Alright, I’m posting one more review before signing off for the day. Like the last couple I have posted, this one is for another of my recent sipdowns. By the time I got around to trying this tea, I was no stranger to Yunnan purple black teas, but it had been at least a year since I had tried one. Overall, I found this to be a very enjoyable, satisfying offering.
I prepared this tea gongfu style. After a quick 5 second rinse (I have always preferred shorter rinses for Chinese and Taiwanese black teas for whatever reason), I steeped 6 grams of loose tea leaves in 4 ounces of 194 F water for 5 seconds. This infusion was followed by 18 additional infusions. Steep times for these infusions were as follows: 7 seconds, 9 seconds, 12 seconds, 16 seconds, 20 seconds, 25 seconds, 30 seconds, 40 seconds, 50 seconds, 1 minute, 1 minute 15 seconds, 1 minute 30 seconds, 2 minutes, 3 minutes, 5 minutes, 7 minutes, 10 minutes, and 15 minutes.
Prior to the rinse, the dry tea leaves produced aromas of malt, grapefruit, blood orange, cedar, dark chocolate, blackberry, cinnamon, and peach. After the rinse, aromas of red grape, grass, brown sugar, and roasted peanut appeared. The first infusion introduced a roasted almond aroma. In the mouth, the tea liquor presented notes of cream, malt, earth, roasted almond, dark chocolate, red grape, blackberry, and blood orange that were balanced by subtler notes of cinnamon, cooked green beans, brown sugar, baked bread, roasted peanut, and grapefruit. The subsequent infusions quickly brought out aromas of pine, baked bread, lemon, minerals, and camphor. Stronger and more obvious impressions of grapefruit, cooked green beans, baked bread, and brown sugar appeared in the mouth alongside notes of minerals, pine, lemon, pear, red apple, black cherry, and plum. I also detected hints of grass, peach, cedar, camphor, smoke, sugarcane, and maple candy. As the tea faded, the liquor shifted to emphasize notes of minerals, malt, baked bread, roasted almond, brown sugar, and cream that were chased by fleeting impressions of black cherry, blackberry, plum, blood orange, grass, grapefruit, pine, red grape, pear, maple candy, and dark chocolate.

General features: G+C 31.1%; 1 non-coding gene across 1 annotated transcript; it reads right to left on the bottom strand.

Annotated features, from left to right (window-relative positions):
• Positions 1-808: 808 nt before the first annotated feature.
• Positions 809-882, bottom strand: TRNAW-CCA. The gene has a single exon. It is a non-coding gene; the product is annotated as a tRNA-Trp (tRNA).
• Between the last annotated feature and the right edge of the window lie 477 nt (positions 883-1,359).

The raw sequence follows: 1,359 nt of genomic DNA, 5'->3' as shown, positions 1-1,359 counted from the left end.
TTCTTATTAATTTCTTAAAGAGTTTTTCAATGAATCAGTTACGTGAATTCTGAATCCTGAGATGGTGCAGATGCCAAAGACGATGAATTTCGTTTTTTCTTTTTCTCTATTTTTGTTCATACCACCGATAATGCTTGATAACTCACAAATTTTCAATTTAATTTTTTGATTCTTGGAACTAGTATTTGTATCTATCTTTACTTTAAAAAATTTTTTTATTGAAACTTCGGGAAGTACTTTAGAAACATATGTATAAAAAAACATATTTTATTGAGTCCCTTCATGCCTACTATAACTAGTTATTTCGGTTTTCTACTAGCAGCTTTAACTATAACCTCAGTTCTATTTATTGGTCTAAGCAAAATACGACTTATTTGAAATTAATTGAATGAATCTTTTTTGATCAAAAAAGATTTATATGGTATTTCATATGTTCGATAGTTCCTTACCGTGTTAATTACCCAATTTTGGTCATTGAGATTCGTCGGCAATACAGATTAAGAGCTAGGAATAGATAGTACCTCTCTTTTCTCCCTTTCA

This was a very solid Yunnan purple black tea with a ton to offer. Honestly, its depth and complexity came close to being a little overwhelming at times, but I avoided letting this tea get the better of me. It was also very refined and layered in the way it expressed itself and displayed a playful, energetic presence. In the end, this was a very nice tea, but it was also one that I thought could have been just a bit more focused. I think had some of its subtler flavor components been a bit clearer and more amplified, it would have felt a little more balanced and drinkable than it came off as being.
Flavors: Almond, Blackberry, Bread, Brown Sugar, Camphor, Candy, Cedar, Cherry, Cinnamon, Cream, Dark Chocolate, Earth, Grapefruit, Grapes, Grass, Green Beans, Lemon, Malt, Maple, Mineral, Orange, Peach, Peanut, Pear, Pine, Plum, Red Apple, Smoke, Sugarcane